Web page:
Silver = 10%
560 ± 10%
560 × ^{10}⁄100
= 56Ω
Upper limit = 560 + 56 = 618Ω
= 0.616KΩ
Lower limit = 560 – 56 = 504Ω
= 0.504KΩ
Ranges from 504Ω  616Ω.
3. A resistor marked with color bands red, violet,
orange and gold has the value of? (NOVDEC. 2005 Objective Question 30)
Solution
R = 2, Violet = 7, Orange = 3, Gold = 5% = 27000 ± 5%
= 27000 ×^{5}⁄100 = 2,70k KΩ
4. The resistance of 650 resistor of a tolerance of 10%
ranges from? (SSCE May/June 2011 Objective Question 57)
Solution
Blue = 6, Green = 5, Brown = 0
= 650 ± 10%
650 ×^{10}⁄100= 65 Ω
Upper limit = 650 + 65 = 715Ω
Lower limit = 650 – 65 = 585Ω
Ranges from 585Ω  715Ω
Types of Resistors Connections
1. Series connection
2. Parallel connection
3. SeriesParallel Connection
Series Connection
A resistor is said to be connected in series when the same current flows through each resistor. It implies that the resistors are connected on the same wire (conductor).
The total (equivalent or effective) resistance is greater than the value of the highest individual resistance in the circuit.
In series resistors, current is the same
I = I_{1} + I_{2 }+ I_{3 }
Sum of Voltage drops equal the supply Voltage
V = V_{1} +V_{2} +V_{3}
V_{1}
= IR_{1}, V_{2}
= IR_{2}, V_{3}
= IR_{3 }
From Ohm’s Law
V = IR
V = IR_{1} + IR_{2 } + IR_{3
}
IR = IR_{1} + IR_{2 } + IR_{3
}
Dividing through by I
R = R_{1} + R_{2 } + R_{3}
_{}
Example
Calculate the total resistance in the circuit above.
Solution
RT = R1 + R2 +R3
+ R4
=
(2+1+3+4) Ω
= 10 Ω
Parallel Connection
A resistor is said to be connected in parallel with one another when the same voltage appears across each resistor.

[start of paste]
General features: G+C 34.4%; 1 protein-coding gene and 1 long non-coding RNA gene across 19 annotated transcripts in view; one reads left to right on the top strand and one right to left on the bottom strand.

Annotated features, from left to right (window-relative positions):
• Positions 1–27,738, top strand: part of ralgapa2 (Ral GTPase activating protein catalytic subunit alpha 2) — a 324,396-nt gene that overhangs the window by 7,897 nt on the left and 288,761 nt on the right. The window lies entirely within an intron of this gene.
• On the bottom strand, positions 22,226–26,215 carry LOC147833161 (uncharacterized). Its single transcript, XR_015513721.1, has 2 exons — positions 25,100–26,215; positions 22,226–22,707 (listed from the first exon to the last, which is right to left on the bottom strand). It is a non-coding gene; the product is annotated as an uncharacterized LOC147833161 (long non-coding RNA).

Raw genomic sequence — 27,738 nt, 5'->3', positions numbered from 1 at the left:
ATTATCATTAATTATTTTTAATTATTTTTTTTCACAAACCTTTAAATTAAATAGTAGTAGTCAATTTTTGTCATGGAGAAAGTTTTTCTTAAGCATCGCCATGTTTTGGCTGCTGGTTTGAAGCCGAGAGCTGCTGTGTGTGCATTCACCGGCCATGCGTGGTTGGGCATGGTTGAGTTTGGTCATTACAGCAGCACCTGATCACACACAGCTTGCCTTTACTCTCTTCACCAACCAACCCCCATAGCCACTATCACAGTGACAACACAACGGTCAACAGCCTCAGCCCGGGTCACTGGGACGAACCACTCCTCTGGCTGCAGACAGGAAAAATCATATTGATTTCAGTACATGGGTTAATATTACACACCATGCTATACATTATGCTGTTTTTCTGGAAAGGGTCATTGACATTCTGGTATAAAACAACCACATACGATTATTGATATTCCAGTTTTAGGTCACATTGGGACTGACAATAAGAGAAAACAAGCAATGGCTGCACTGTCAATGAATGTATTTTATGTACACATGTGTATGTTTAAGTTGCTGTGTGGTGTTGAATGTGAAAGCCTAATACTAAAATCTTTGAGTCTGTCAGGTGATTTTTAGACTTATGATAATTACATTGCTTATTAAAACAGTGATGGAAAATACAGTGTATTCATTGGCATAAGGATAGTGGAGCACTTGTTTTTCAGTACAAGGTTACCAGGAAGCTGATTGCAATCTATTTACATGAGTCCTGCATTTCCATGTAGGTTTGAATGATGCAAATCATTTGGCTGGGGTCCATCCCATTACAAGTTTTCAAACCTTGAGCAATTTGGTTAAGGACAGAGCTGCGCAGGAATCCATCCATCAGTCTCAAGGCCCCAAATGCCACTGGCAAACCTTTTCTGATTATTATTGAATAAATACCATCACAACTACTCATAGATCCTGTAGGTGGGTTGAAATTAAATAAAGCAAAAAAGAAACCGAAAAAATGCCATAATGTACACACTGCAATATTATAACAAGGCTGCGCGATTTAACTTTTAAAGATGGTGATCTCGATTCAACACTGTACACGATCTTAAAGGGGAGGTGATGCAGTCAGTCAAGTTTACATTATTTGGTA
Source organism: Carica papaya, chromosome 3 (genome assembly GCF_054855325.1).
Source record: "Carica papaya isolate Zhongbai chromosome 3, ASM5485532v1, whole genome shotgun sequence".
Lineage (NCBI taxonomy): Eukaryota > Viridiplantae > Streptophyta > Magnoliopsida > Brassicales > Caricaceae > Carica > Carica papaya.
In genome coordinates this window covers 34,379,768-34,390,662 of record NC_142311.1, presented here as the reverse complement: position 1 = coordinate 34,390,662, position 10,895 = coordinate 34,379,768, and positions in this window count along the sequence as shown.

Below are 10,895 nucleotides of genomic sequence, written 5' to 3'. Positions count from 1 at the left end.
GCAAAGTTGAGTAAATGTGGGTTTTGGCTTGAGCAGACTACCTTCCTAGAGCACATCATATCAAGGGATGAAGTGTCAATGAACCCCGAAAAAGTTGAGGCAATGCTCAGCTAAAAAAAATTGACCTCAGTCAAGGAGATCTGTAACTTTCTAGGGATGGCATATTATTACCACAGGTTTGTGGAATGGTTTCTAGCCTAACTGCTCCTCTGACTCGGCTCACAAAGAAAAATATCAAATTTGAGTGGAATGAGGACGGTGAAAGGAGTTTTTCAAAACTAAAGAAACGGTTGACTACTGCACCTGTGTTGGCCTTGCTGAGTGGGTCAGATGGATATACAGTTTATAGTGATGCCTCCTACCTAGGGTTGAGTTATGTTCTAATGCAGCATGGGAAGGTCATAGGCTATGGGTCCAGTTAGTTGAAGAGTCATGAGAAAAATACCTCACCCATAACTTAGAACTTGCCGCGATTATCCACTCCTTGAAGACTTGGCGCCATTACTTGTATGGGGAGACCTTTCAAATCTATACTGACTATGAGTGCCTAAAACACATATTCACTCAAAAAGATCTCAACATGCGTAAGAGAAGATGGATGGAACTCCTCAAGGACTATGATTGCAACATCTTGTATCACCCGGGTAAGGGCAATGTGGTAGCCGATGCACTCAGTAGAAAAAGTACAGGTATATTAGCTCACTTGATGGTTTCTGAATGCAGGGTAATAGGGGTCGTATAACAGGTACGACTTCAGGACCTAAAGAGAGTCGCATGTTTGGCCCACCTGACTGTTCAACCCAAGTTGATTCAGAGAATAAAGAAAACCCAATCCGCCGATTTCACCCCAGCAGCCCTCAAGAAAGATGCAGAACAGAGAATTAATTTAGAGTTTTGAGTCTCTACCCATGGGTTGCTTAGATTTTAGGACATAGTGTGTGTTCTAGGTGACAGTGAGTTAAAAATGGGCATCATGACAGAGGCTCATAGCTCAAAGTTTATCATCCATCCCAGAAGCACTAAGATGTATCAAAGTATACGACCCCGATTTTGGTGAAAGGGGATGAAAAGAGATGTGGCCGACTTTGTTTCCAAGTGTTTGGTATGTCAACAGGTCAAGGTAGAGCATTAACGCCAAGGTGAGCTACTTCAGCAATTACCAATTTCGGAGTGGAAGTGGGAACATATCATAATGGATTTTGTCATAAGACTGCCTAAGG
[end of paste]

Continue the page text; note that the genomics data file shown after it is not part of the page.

The total (equivalent or effective) resistance is less than the value of lowest individual resistance in the circuit.
In
parallel circuit, Voltage is the same
V = V_{1}
= V _{2} = V_{3 }
Sum of currents through each component equal the
supply current
I = I_{1}
+ I_{2} + I_{3}
From Ohm’s Law
I = V/R
I_{1} =
V/R_{1}, I_{2 }=
V/R_{2}, I_{3} = V/R_{3
}
I = V/R_{1} + V/R_{2} + V/R_{3
}
V/R = V/R_{1} + V/R_{2} + V/R_{3}
Multiplying through by 1/V
1/R = 1/R_{1} + 1/R_{2 } + 1/R_{3}
Solution
1/R_{T} =
1/R_{1} + 1/R_{2
} + 1/R_{3 }
= 1/2 + 2/4 + 3/6
= (6 + 3 +
1)/12
1/R_{T} = 10/12
R_{T} = 12/10 = 1.2 Ω
Further Reading: Parallel Circuits
Series – Parallel Connection
Resistors are said to be connected in seriesparallel when the same current flows through the series resistors and the same voltage appears across the parallel resistor.
Calculate the total resistance in the diagram above.
Solution
Finding the Total Resistance in Parallel
Given:
 $R_1 = 2 \, \Omega$
 ${R}_{2}=4\text{\hspace{0.17em}}\mathrm{\Omega}$
The formula for calculating the total resistance $R_T$ in a parallel circuit is:
$\frac{1}{R_T} = \frac{1}{R_1} + \frac{1}{R_2}$